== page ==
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RE: So barely above CD bit depth.

>> Is there another source for this calculation, for one to corroborate? <<

Sure. Please refer to the slides presented to Stereophile in their first article on MQA:

https://www.stereophile.com/content/ive-heard-future-streaming-meridians-mqa

More difficult to find is the presentation Bob Stuart made to the Japanese Audio Society. It contains the slides from the Stereophile article, plus at least one additional one, reproduced here:



This shows the spectrum after the first MQA "fold", from 192kHz to 96kHz. The quad-rate information in region "C" uses lossy compression to store that information in the area with purple squares designated by the arrow labeled "Encapsulation". (Presumably "encapsulation" sounds better to the customer than does "lossy compression".) The grey area directly above is reserved for the double-rate information and is clearly labeled "96k/17.2b".

When the second fold to 48kHz occurs, the quad-rate information is shifted from the dual-rate region to the single-rate (baseband) region, still leaving only 17.2 bits of resolution in the baseband audio. These other slides are shown in the Stereophile link noted above.

Please note that these graphs were all made with a string quartet playing a composition by Ravel. Now we turn to an article by James Boyk, noted pianist and professor at Caltech. His article "There's Life Above 20kHz" is linked in the URL below. Scroll past the 3/4 mark on the page to Table 1 and we can see that a violin has a maximum of 0.04% of its power in the band beyond 20kHz. While he doesn't specifically measure either viola or cello, we can be confident that they don't have *more* energy past 20kHz than a violin. In contrast cymbals have 40% (!) of their total acoustical power above 20kHz. For power this ratio of 1000:1 represents a 30dB difference.

The normally accepted calculation between bits and dB is 6dB per bit. Therefore program material that had a lot of cymbals (almost all modern pop, rock, jazz, plus much orchestral music) would require as much as 5 more bits of uncompressed space in the 24-bit FLAC container.

NB: In my previous post I subtracted 6 bits from the 17.2 bit resolution available with a string quartet to reach a possible minimum resolution of 11.2 bits. This was a typo and should have been 5 bits and 12.2 bits respectively. And as I am writing this, I also now realize that the energy above 20 kHz will be compressed (dual-rate information losslessly, and quad-rate information using lossy techniques). Therefore there may not be a full 5 bit reduction is dynamic range when MQA encoding is applied to music with lots of high-frequency energy (eg, cymbals). But when already reducing 24-bit data to a maximum resolution of 17.2 bits, there isn't much room for further reduction before the decoded MQA file cannot even achieve CD-standard 16-bit resolution.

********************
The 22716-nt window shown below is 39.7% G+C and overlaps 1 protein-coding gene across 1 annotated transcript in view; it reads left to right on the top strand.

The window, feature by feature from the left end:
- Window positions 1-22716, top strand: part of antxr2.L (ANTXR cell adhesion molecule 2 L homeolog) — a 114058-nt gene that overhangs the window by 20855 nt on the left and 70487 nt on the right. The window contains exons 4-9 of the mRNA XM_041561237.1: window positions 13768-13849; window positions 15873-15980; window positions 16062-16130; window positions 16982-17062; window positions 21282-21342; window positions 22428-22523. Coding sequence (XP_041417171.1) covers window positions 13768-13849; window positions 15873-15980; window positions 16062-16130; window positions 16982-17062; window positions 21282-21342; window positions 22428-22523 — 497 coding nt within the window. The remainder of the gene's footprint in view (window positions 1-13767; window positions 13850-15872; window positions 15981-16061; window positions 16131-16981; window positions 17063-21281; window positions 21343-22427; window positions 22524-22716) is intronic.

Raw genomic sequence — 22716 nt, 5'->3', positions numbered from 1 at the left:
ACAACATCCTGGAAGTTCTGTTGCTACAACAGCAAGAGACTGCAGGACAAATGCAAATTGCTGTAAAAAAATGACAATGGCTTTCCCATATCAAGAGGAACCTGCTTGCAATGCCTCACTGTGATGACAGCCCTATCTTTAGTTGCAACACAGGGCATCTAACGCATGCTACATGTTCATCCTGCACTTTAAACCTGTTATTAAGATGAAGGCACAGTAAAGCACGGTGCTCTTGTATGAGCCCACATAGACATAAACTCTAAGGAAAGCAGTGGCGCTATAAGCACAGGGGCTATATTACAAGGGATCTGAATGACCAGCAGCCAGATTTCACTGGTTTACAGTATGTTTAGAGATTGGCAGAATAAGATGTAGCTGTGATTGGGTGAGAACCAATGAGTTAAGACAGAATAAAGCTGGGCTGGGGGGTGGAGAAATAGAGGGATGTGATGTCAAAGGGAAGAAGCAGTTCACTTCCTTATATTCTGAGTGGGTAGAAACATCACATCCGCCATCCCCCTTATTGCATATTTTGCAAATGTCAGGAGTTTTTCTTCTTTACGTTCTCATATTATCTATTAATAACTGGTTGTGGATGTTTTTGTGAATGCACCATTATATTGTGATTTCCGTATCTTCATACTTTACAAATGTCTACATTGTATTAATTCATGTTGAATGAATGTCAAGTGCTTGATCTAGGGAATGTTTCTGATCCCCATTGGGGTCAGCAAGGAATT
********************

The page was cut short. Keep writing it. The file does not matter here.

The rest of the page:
The fact that MQA specifically chose a musical example with what is likely the least amount of high-frequency energy *possible* is interesting (to say the least). Unfortunately it is extremely difficult to cipher exactly how much resolution is lost for each specific MQA-encoded track. That would require special MQA-encoded test discs and the like.

It's unfortunate that MQA seems to have deliberately obfuscated the true costs of their encoding/decoding process, and only focused on the benefits. I suppose that is only natural for anybody trying to sell a something, but when it comes to physics there is simply no free lunch. In other words, if it sounds too good to be true, it probably is. All engineering is made of a series of compromises. If streaming bandwidth is a critical issue, then in some cases reduction of file size may be worth the cost of reduced resolution. However true high-res 96/24 FLAC files are only about 20% larger than MQA files. Even 192/24 FLAC files are about half the size of streaming video files. Most audiophiles have sufficient internet bandwidth to easily stream true hi-res audio files.

For whatever reason, MQA has chosen to only provide full (192kHz) MQA decoding via hardware. This requires the customer to purchase a new DAC for full decoding. Clearly it is possible to perform the decoding in software, as there are at least two software apps that will fully decode 96kHz files and (I believe) partially decode 192kHz files (to 96kHz).

The ultimate choice is up to each consumer. Is it worth purchasing a new DAC in order to play a few hundred titles that are realistically available from only one streaming service? To answer that question would require a crystal ball. While I have no doubt that it is possible for an MQA file to sound better than a Redbook file (44/16), my experience is that the orginal hi-res file sounds better still. How long before there is a streaming service that offers streaming of true high-res files?

Or before there is a streaming service that uses OraStream's adaptive technology? (If there is sufficient bandwidth at the playback device, OraStream will stream full 192/24 resolution - about 3500kb/s in FLAC. If there isn't enough bandwidth it automatically and seamlessly scales back to 96/24 - about 1800kb/s in FLAC. If less than that is available it scales back to 48/24 - about 1200kB/s in FLAC. The process continues all the way down to bitrates comparable to that used by YouTube, allowing for uninterrupted music playback even when using wireless services. By comparison MQA requires a constant 1500kb/s in FLAC.

Hope this helps. As always the opinions in my posts are my personal ones and do not reflect those of my employers, co-workers, friends, family, or enemies.


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